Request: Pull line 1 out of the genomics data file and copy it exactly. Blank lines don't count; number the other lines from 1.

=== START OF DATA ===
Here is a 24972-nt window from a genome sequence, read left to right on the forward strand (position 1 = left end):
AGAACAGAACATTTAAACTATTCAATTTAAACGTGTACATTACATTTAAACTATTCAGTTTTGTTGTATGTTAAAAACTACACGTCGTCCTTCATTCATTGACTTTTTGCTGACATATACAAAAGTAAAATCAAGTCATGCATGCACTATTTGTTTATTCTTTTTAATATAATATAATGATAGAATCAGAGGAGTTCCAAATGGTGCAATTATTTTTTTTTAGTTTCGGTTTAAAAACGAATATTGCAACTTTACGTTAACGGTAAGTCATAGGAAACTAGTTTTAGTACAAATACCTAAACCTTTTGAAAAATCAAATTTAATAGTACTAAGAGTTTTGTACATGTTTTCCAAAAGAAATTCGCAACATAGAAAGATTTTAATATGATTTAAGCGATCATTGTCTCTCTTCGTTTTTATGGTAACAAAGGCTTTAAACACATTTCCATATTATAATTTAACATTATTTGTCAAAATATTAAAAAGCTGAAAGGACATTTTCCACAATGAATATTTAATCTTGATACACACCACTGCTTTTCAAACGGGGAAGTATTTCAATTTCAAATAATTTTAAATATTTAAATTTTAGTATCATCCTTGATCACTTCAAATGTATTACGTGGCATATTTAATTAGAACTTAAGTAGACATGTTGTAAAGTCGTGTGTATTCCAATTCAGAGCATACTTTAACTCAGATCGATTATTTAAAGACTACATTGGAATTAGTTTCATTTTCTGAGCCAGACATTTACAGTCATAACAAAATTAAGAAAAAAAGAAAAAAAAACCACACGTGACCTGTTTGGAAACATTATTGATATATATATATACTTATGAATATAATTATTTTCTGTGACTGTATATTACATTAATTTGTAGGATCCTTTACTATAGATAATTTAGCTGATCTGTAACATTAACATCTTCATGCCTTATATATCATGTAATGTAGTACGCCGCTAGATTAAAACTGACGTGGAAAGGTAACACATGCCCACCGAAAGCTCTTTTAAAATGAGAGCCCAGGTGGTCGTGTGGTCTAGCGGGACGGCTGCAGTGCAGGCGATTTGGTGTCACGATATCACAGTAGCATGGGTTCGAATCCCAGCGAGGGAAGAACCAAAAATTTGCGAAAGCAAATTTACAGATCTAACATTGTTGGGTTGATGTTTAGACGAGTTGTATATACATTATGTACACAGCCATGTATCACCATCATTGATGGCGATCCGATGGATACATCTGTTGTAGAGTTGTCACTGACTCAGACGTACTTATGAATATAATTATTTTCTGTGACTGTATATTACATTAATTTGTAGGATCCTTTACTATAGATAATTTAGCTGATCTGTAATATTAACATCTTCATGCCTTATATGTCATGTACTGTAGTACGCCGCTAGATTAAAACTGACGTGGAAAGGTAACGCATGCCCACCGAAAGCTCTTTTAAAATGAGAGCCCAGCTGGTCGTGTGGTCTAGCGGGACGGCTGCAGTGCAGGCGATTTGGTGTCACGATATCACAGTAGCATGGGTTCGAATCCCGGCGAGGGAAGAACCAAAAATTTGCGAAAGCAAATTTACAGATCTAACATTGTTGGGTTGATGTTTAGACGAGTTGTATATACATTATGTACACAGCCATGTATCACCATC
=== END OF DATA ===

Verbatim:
Here is a 24972-nt window from a genome sequence, read left to right on the forward strand (position 1 = left end):